The solution to all that ails you lies right under your feet. That's right, it's the Earth! Just stand barefoot on the ground. When connected with the Earth in this way, our bodies are able to "soak up lots of electrons" which put out the "firestorm of free radicals" in our bodies, according to cardiologist Dr. Stephen Sinatra. The process is called "Earthing", and needless to say, it's pure and utter crapola. Lucky for us, there's now a way to "Earth" even when we're indoors -- you can purchase an "Earthing Premium Starter Kit" which is basically a bunch of pads to stand or sleep on, which are connected to the grounding plug of an electrical outlet. Only $199!

Thanks, Daniel, for the link.

Power Balance

"Power Balance is based on the idea of optimizing the body’s natural energy flow, similar to concepts behind many Eastern philosophies. The hologram in Power Balance is designed to resonate with and respond to the natural energy field of the body." That's the quote from the Power Balance website. The product of which they speak is a rubber bracelet with two mylar holograms on it. The claim is that wearing this thing helps improve balance, strength, and flexibility.

Well MY claim is that this product is a pile of horsecrap. There is absolutely no solid scientific reason why this piece of junk would have any effect other than that of a placebo.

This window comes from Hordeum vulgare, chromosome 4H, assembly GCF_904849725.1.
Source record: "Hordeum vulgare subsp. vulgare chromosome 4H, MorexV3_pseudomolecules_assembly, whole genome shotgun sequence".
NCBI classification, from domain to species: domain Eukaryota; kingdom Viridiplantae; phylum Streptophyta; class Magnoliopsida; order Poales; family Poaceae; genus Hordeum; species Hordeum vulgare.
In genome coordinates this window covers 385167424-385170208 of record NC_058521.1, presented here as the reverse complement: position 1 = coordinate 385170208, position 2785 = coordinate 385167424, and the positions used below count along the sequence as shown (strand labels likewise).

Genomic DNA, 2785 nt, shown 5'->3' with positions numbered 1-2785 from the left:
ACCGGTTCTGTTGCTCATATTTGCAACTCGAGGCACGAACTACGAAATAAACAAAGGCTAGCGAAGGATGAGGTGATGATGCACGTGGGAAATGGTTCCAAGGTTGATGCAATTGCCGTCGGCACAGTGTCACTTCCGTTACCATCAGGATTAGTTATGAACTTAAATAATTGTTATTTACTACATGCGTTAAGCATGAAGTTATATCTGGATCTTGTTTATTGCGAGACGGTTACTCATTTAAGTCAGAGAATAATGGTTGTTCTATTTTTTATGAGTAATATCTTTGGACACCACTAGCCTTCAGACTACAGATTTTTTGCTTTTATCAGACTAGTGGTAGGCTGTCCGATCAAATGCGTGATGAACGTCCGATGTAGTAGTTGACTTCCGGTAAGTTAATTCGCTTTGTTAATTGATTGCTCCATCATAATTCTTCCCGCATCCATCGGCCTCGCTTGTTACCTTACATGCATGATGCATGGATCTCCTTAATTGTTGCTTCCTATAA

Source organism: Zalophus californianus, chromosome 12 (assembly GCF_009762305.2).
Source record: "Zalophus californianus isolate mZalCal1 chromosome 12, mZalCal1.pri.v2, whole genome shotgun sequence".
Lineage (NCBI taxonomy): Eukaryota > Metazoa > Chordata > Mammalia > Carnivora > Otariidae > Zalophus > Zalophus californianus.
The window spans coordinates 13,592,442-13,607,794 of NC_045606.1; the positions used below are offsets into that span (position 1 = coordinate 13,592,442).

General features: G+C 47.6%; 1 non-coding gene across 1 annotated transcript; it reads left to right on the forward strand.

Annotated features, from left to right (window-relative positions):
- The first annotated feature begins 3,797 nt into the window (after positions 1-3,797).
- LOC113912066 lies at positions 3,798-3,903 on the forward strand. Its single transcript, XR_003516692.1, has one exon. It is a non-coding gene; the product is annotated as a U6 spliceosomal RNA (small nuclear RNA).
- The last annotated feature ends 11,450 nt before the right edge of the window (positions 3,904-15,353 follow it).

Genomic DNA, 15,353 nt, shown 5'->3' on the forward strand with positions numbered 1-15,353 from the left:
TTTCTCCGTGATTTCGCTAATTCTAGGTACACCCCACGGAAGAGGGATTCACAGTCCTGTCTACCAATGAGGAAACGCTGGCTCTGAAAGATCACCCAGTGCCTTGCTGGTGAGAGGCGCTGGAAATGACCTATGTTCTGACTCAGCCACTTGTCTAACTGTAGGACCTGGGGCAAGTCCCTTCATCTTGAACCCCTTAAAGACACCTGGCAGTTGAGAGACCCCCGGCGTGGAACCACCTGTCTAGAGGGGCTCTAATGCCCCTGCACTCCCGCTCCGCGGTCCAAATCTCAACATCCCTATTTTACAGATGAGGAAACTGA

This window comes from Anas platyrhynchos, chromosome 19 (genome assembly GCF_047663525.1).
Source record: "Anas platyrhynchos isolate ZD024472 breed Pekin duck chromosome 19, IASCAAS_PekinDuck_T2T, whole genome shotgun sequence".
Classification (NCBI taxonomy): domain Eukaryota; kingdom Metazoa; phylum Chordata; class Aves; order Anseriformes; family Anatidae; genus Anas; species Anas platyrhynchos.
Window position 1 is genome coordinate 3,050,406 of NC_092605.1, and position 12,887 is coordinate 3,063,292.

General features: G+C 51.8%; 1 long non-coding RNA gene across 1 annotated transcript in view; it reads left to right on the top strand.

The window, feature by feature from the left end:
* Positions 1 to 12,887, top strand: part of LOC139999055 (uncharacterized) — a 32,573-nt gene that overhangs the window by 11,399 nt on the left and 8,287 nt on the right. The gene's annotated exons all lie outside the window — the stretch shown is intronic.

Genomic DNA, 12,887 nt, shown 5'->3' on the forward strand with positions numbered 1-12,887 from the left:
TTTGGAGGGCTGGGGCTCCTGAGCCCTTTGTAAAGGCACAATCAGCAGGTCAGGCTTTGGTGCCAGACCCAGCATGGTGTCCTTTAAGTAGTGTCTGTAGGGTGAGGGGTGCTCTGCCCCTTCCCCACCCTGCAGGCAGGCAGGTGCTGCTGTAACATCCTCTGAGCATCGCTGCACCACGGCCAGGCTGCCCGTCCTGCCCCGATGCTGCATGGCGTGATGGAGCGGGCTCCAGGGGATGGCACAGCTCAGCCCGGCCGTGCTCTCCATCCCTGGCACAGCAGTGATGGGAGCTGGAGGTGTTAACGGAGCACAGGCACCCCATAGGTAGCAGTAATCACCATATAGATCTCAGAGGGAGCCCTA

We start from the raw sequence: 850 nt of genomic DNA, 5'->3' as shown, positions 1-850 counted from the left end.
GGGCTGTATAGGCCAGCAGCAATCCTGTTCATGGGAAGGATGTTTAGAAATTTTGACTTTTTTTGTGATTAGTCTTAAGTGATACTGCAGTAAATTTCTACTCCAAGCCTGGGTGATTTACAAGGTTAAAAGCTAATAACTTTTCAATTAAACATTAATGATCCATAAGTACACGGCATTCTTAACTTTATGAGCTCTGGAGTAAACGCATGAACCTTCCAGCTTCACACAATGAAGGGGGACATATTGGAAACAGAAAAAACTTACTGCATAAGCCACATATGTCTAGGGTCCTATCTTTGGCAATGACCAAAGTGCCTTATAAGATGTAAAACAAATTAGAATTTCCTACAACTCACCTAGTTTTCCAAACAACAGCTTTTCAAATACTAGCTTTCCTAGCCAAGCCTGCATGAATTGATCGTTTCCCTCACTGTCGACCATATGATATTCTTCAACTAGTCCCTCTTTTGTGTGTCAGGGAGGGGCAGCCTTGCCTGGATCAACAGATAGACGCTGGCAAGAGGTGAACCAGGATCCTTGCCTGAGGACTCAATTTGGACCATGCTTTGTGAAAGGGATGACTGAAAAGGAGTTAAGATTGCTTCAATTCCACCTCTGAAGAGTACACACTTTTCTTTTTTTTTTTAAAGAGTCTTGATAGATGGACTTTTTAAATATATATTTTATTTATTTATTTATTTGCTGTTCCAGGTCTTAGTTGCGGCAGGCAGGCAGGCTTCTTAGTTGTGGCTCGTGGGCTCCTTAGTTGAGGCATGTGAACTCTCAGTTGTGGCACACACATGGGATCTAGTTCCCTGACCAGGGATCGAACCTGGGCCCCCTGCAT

If you have $20 burning a hole in your pocket, do yourself a favor and pick up a couple of these instead.

Too busy to workout?

romNow there's literally no excuse. At just FOUR minutes a day, you can't afford not to get this machine. It's called the ROM machine, and it'll set you back a mere $14,615. High-intensity interval training does have its benefits, but the bursts of intensity have to be of a certain length in order to be effective. I have no idea what the hell the ROM does to you in four minutes, but I'm pretty sure it isn't enough to make a significant improvement to your health.


I wonder why.

Oprah in the crosshairs... FINALLY

oprahOprah Winfrey has become one of the most powerful voices in entertainment today. What she declares she likes instantly turns to gold. The problem is that a lot of what she likes is pseudo-scientific bullshit, and no one has had the balls to challenge her questionable endorsements.... until now. Newsweek has come out with an excellent article, taking Oprah to task for the many ridiculous gimmicks that have been promoted on her show. Among the quackery that's received Oprah's blessing:

• Suzanne Somers injects estrogen directly into her vagina (or "va-jay-jay," as Oprah would say) in order to stay young. • Dr. Christiane Northrup says that thyroid disorders result from a lifetime of "'swallowing' words one is aching to say." • Jenny McCarthy ignores scientific studies and insists vaccinations cause autism.  (Soon she'll have her own talk show.  Guess who's producing it!) • The Secret.

In all fairness to Ms. Winfrey, the article gives her a thumbs-up for her diet and fitness tips.  "Eat nutritious foods and exercise," say her experts.  Well, at least she got that much right.